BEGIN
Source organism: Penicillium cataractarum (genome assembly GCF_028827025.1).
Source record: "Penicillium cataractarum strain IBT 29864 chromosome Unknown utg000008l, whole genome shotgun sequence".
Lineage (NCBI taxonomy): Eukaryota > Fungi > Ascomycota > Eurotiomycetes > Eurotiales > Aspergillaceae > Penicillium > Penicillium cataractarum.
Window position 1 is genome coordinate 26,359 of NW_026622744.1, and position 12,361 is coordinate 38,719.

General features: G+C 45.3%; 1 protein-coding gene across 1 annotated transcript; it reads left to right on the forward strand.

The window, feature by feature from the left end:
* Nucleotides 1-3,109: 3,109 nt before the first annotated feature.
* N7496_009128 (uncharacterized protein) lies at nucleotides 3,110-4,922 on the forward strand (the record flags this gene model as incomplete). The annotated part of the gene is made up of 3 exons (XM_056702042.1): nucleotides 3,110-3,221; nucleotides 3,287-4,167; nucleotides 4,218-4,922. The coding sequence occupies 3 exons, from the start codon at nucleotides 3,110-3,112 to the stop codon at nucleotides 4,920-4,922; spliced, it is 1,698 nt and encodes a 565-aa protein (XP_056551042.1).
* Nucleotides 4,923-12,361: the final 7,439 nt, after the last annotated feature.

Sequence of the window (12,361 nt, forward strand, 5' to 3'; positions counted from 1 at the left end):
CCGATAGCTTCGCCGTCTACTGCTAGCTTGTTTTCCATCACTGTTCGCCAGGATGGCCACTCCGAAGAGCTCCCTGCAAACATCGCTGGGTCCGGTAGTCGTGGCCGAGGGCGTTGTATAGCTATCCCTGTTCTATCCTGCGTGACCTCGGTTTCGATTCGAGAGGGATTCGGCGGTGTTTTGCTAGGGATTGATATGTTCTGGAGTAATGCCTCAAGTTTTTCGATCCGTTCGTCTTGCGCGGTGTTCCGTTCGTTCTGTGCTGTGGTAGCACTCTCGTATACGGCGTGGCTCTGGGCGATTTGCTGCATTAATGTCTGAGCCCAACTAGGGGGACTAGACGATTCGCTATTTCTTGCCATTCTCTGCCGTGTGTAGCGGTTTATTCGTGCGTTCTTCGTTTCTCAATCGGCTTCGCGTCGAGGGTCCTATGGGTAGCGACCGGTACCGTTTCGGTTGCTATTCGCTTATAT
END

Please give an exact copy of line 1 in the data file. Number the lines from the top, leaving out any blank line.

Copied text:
Source organism: Penicillium cataractarum (genome assembly GCF_028827025.1).